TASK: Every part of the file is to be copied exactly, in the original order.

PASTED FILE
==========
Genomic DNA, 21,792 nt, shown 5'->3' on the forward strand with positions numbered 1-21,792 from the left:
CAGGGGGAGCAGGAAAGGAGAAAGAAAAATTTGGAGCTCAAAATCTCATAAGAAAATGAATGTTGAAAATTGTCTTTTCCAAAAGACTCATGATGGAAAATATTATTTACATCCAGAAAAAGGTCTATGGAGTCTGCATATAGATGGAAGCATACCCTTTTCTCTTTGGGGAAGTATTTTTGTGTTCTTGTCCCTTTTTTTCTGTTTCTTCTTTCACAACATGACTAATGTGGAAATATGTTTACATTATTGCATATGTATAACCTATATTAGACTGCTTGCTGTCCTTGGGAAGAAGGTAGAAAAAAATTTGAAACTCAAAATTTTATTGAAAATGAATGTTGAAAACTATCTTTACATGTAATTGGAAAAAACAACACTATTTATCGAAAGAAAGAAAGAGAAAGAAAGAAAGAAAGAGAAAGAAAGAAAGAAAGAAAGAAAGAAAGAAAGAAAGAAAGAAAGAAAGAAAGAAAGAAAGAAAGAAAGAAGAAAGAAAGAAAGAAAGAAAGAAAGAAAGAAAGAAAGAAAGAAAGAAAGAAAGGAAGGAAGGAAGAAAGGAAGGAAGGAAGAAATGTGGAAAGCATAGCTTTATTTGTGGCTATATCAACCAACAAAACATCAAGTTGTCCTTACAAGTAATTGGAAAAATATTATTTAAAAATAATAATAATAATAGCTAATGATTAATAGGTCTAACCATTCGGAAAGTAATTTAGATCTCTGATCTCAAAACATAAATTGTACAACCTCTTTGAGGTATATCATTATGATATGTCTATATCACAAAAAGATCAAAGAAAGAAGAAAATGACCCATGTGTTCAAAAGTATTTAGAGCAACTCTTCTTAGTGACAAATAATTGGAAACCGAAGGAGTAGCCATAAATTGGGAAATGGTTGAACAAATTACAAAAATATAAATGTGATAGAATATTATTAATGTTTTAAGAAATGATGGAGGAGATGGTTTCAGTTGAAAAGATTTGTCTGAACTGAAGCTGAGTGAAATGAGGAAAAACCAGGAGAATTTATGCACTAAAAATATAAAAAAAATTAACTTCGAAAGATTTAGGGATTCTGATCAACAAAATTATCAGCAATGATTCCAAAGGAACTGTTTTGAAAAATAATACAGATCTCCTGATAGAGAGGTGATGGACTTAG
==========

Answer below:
Genomic DNA, 21,792 nt, shown 5'->3' on the forward strand with positions numbered 1-21,792 from the left:
CAGGGGGAGCAGGAAAGGAGAAAGAAAAATTTGGAGCTCAAAATCTCATAAGAAAATGAATGTTGAAAATTGTCTTTTCCAAAAGACTCATGATGGAAAATATTATTTACATCCAGAAAAAGGTCTATGGAGTCTGCATATAGATGGAAGCATACCCTTTTCTCTTTGGGGAAGTATTTTTGTGTTCTTGTCCCTTTTTTTCTGTTTCTTCTTTCACAACATGACTAATGTGGAAATATGTTTACATTATTGCATATGTATAACCTATATTAGACTGCTTGCTGTCCTTGGGAAGAAGGTAGAAAAAAATTTGAAACTCAAAATTTTATTGAAAATGAATGTTGAAAACTATCTTTACATGTAATTGGAAAAAACAACACTATTTATCGAAAGAAAGAAAGAGAAAGAAAGAAAGAAAGAGAAAGAAAGAAAGAAAGAAAGAAAGAAAGAAAGAAAGAAAGAAAGAAAGAAAGAAAGAAAGAAAGAAAGAAGAAAGAAAGAAAGAAAGAAAGAAAGAAAGAAAGAAAGAAAGAAAGAAAGAAAGGAAGGAAGGAAGAAAGGAAGGAAGGAAGAAATGTGGAAAGCATAGCTTTATTTGTGGCTATATCAACCAACAAAACATCAAGTTGTCCTTACAAGTAATTGGAAAAATATTATTTAAAAATAATAATAATAATAGCTAATGATTAATAGGTCTAACCATTCGGAAAGTAATTTAGATCTCTGATCTCAAAACATAAATTGTACAACCTCTTTGAGGTATATCATTATGATATGTCTATATCACAAAAAGATCAAAGAAAGAAGAAAATGACCCATGTGTTCAAAAGTATTTAGAGCAACTCTTCTTAGTGACAAATAATTGGAAACCGAAGGAGTAGCCATAAATTGGGAAATGGTTGAACAAATTACAAAAATATAAATGTGATAGAATATTATTAATGTTTTAAGAAATGATGGAGGAGATGGTTTCAGTTGAAAAGATTTGTCTGAACTGAAGCTGAGTGAAATGAGGAAAAACCAGGAGAATTTATGCACTAAAAATATAAAAAAAATTAACTTCGAAAGATTTAGGGATTCTGATCAACAAAATTATCAGCAATGATTCCAAAGGAACTGTTTTGAAAAATAATACAGATCTCCTGATAGAGAGGTGATGGACTTAG